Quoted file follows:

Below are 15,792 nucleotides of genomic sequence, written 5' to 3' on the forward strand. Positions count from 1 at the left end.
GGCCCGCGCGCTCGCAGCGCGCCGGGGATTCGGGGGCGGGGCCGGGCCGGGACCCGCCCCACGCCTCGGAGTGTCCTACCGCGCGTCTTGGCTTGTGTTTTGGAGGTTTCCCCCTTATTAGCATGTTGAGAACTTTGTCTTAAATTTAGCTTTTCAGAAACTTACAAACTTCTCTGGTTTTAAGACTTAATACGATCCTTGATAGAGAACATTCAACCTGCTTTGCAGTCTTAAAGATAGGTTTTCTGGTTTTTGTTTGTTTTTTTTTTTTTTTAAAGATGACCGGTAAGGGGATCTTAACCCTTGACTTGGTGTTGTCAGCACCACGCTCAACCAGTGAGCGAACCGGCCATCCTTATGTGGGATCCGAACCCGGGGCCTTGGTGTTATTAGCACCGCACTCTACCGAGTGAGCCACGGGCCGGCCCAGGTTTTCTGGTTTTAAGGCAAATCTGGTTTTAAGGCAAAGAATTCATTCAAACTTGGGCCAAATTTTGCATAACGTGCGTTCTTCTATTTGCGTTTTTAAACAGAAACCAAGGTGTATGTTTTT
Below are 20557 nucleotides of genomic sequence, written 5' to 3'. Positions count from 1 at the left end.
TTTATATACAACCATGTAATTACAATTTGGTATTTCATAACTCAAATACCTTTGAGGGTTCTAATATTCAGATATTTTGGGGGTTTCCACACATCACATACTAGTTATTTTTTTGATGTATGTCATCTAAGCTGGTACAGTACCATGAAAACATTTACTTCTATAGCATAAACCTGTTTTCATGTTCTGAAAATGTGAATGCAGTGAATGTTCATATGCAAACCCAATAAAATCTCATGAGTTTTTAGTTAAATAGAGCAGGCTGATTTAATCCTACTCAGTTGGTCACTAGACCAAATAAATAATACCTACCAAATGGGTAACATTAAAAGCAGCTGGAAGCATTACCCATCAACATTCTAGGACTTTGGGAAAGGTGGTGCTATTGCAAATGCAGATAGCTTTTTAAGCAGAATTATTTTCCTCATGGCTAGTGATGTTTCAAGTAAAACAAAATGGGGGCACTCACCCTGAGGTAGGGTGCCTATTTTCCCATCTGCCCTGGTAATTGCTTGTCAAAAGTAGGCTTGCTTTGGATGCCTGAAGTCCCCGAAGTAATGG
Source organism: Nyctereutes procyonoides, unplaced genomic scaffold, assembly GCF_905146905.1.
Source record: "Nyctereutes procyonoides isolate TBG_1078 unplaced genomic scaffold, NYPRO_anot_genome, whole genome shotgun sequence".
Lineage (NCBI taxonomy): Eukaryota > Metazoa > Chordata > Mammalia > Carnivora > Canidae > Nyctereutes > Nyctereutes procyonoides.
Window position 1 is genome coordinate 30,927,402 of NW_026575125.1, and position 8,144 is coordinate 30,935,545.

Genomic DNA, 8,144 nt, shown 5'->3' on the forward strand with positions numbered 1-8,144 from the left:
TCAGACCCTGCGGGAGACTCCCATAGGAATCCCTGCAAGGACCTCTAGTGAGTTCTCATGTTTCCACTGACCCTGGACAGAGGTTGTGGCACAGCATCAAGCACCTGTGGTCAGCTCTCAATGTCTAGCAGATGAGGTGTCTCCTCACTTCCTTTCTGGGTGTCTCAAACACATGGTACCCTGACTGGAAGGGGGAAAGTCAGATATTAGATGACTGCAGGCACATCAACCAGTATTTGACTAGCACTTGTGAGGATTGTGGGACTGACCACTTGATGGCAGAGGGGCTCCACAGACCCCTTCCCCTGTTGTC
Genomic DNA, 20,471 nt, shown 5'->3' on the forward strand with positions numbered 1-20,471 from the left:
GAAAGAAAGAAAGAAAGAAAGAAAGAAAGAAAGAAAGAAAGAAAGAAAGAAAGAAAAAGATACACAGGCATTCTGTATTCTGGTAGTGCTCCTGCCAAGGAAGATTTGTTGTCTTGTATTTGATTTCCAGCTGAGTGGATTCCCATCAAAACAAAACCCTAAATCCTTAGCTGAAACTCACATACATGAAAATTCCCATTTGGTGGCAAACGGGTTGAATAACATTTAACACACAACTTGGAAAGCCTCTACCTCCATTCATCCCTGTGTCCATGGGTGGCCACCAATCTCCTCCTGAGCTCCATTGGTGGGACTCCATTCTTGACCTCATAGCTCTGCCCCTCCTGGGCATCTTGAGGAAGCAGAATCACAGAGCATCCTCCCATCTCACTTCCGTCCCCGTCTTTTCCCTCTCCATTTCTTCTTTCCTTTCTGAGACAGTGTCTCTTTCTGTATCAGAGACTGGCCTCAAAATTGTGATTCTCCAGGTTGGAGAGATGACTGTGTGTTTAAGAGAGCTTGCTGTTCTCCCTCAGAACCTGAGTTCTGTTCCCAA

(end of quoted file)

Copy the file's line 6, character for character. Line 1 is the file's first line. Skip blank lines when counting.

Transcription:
Source record: "Nyctereutes procyonoides isolate TBG_1078 unplaced genomic scaffold, NYPRO_anot_genome, whole genome shotgun sequence".